Manchester United manager, Sir Alex Ferguson
Manchester United's nine-point lead in the Premier League is partly down to success against other big clubs but Champions League challengers Everton visit Old Trafford on Sunday having outfoxed them in August.
Everton fans will be proud to call their fifth-placed side "big" as they again push for the top four despite modest means compared to United and second-placed champions Manchester City.
However, apart from August's aberration, United's record is so good against those in the upper echelons of the Premier League that Everton might have more of a chance by reverting to their old role as underdogs bravely battling for a famous scalp.
"(In the league) you hope that the return we've had from the big games is going to be significant. We've won at Liverpool, Chelsea, Manchester City and we were 30 seconds away from a really good result at Tottenham," United boss Ferguson told the club's official Inside United magazine.
"All in all we've had a good return from these kinds of games and hopefully they will prove significant at the end of the season."
David Moyes' Everton sit three points behind Tottenham, who occupy the fourth and final Champions League spot, after a solid season marked by the mercurial midfield talents and goals of Marouane Fellaini.
The Belgian scored the only goal in the season-opening win over United at Goodison Park and was again instrumental in last weekend's 3-3 draw at home to Aston Villa when he scored twice, including heading in an injury-time equaliser.
He will be the dangerman United's sometimes shaky defence will be keeping their eyes on but Ferguson believes all his top names will now be up for the fight in the title run-in.
"You hope that the players realise that the league is there for them (to win)," Ferguson said.
"It's obviously a big challenge and we've got the FA Cup and the Champions League as well, and managing the squad is going to be important when it comes to picking the right teams. That's down to myself and the staff.
"We've got players back from injury, which is important, and I usually find that during the second half of the season when the big games come along everyone is fit."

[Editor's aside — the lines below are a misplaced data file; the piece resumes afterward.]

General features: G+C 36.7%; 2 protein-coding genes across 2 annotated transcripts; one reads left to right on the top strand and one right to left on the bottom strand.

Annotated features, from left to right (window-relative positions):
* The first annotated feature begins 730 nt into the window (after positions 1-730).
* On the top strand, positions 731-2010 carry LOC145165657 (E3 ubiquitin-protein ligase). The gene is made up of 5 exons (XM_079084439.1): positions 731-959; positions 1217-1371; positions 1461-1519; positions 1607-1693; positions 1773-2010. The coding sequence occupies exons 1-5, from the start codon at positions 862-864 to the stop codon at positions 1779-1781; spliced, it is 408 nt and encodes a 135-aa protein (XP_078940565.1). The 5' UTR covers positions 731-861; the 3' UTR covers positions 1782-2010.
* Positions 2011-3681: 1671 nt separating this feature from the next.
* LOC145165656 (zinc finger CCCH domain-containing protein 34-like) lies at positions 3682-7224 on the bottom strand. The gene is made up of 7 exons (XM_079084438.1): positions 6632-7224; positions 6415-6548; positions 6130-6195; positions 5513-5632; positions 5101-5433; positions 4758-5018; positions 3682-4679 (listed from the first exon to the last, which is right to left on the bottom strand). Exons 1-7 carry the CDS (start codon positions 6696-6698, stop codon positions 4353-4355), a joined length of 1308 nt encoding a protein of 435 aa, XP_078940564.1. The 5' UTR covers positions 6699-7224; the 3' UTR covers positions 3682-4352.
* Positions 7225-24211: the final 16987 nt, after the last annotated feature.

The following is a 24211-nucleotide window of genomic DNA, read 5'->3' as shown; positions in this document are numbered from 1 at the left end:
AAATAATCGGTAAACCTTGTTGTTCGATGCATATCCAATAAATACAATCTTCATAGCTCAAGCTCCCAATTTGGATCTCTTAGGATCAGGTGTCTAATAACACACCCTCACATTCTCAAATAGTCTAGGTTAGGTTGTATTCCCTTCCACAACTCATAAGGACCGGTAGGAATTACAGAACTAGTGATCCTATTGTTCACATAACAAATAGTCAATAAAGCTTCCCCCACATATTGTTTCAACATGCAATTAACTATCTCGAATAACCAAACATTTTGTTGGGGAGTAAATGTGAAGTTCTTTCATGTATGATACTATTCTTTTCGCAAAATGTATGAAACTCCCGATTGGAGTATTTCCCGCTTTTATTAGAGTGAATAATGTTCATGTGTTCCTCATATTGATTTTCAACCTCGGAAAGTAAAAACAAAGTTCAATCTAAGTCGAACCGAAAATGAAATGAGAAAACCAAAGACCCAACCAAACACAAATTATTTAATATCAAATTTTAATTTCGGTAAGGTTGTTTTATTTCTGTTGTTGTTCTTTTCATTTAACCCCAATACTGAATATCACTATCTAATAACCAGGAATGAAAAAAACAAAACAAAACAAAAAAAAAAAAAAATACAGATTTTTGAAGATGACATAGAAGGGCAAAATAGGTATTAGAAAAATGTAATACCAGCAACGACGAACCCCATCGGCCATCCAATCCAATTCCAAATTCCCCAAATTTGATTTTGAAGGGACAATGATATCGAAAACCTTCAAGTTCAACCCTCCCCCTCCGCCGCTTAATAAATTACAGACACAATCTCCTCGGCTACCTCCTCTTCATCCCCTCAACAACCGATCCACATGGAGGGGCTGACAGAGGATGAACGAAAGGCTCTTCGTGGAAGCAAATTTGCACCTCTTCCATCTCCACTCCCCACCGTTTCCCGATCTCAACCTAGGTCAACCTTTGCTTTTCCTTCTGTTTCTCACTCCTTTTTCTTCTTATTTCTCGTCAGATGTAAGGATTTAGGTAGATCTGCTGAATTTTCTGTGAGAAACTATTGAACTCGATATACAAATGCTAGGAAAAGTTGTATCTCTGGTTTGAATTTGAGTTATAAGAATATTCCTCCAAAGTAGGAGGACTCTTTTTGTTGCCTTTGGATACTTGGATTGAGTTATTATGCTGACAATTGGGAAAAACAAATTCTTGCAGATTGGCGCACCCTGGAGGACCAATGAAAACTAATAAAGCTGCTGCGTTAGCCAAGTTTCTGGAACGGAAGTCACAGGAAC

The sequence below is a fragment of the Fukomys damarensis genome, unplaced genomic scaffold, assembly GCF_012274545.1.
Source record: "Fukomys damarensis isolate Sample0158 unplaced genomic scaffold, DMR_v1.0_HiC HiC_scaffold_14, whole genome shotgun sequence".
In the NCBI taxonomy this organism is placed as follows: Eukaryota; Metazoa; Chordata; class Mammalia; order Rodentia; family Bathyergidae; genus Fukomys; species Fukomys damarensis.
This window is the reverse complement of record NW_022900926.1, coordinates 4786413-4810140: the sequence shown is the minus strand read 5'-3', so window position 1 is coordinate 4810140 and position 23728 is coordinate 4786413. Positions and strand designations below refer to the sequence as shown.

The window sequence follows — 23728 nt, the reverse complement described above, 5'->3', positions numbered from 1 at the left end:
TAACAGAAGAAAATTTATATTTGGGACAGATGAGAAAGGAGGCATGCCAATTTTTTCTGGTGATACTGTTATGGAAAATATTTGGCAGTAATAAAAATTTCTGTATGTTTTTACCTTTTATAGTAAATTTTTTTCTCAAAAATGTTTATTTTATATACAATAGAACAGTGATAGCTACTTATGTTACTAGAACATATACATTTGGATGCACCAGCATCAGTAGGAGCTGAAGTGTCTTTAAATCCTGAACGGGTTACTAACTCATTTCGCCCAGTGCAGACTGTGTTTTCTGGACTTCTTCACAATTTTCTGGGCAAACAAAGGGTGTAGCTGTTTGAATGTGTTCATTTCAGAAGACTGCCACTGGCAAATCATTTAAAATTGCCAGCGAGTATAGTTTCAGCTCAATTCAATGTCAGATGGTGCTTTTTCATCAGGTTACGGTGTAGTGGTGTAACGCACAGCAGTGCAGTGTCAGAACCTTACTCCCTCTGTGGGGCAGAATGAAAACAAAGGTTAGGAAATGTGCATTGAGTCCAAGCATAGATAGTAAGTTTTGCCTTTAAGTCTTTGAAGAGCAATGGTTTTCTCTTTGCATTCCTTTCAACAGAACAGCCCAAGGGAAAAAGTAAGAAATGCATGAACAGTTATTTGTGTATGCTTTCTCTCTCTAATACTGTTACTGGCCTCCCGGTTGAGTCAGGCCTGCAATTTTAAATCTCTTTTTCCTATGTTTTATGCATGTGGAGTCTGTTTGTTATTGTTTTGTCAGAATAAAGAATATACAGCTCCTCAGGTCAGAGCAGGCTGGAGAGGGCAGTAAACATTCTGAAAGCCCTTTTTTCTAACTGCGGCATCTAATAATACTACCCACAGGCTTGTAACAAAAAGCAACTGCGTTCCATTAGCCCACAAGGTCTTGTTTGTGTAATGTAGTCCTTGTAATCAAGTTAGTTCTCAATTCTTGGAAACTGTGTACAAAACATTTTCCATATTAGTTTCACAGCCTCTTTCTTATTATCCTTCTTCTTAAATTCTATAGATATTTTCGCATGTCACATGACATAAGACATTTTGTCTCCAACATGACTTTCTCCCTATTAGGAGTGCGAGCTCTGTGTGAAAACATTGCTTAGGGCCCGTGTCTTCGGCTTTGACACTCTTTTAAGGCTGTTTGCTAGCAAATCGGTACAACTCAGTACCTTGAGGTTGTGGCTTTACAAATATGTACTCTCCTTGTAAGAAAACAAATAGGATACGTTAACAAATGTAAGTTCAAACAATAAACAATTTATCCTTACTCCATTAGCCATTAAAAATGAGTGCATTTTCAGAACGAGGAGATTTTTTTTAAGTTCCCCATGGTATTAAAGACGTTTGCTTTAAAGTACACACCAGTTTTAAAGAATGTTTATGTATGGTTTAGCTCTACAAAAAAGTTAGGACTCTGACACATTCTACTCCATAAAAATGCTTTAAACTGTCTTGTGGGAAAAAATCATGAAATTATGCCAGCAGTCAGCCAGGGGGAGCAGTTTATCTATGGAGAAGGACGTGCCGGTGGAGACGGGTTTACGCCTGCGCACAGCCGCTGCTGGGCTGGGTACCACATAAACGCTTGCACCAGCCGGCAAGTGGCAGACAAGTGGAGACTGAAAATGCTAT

City can put some pressure on United if they win at Southampton on Saturday as they try to produce a similar comeback to last season when they beat United to the title having been eight points behind with six games left.
Roberto Mancini's side have 13 games to claw back nine points this time and after last weekend's 2-2 draw with Liverpool, the Italian said he was confident in his side.
"There have been plenty of times in the past when gaps like this have been made up," he said. "Our target is to get into the Manchester derby in April just two or three points behind."
History shows Mancini is right with last season's fightback not the only time a big lead has been whittled away late on.
United were eight behind with 10 games left in 2003 but overhauled Arsenal.
Roles were reversed in 1998 with Arsenal 12 points off United with 13 games to go before the Londoners battled back to take the glory but United also won the title in 1996 when Newcastle United let slip a 12-point lead with 15 matches left.
Among other top games this weekend, Tottenham host improving Newcastle and their French legion on Saturday (1245) while third-placed Chelsea welcome third-bottom Wigan Athletic (1500).
Basement side Queens Park Rangers visit Swansea City (1500) while on Sunday second-bottom Villa look to boost their survival hopes at home to West Ham United (1330).